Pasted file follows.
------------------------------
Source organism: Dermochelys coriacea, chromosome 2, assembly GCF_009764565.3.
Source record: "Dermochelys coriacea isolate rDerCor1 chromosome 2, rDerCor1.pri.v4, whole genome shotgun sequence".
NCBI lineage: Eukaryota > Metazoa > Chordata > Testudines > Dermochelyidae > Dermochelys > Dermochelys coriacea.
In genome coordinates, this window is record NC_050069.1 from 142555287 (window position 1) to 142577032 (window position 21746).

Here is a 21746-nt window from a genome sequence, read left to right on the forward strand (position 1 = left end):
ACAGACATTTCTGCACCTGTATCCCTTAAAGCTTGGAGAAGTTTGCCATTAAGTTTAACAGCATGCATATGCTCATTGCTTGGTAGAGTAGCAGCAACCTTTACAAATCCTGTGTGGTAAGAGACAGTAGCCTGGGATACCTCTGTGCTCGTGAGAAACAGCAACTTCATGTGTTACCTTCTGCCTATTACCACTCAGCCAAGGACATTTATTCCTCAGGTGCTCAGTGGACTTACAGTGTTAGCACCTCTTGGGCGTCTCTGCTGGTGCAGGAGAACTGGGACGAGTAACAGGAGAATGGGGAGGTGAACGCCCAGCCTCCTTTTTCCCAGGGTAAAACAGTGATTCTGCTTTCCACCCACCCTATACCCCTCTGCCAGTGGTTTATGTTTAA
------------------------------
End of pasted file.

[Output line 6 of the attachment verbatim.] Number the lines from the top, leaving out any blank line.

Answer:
ACAGACATTTCTGCACCTGTATCCCTTAAAGCTTGGAGAAGTTTGCCATTAAGTTTAACAGCATGCATATGCTCATTGCTTGGTAGAGTAGCAGCAACCTTTACAAATCCTGTGTGGTAAGAGACAGTAGCCTGGGATACCTCTGTGCTCGTGAGAAACAGCAACTTCATGTGTTACCTTCTGCCTATTACCACTCAGCCAAGGACATTTATTCCTCAGGTGCTCAGTGGACTTACAGTGTTAGCACCTCTTGGGCGTCTCTGCTGGTGCAGGAGAACTGGGACGAGTAACAGGAGAATGGGGAGGTGAACGCCCAGCCTCCTTTTTCCCAGGGTAAAACAGTGATTCTGCTTTCCACCCACCCTATACCCCTCTGCCAGTGGTTTATGTTTAA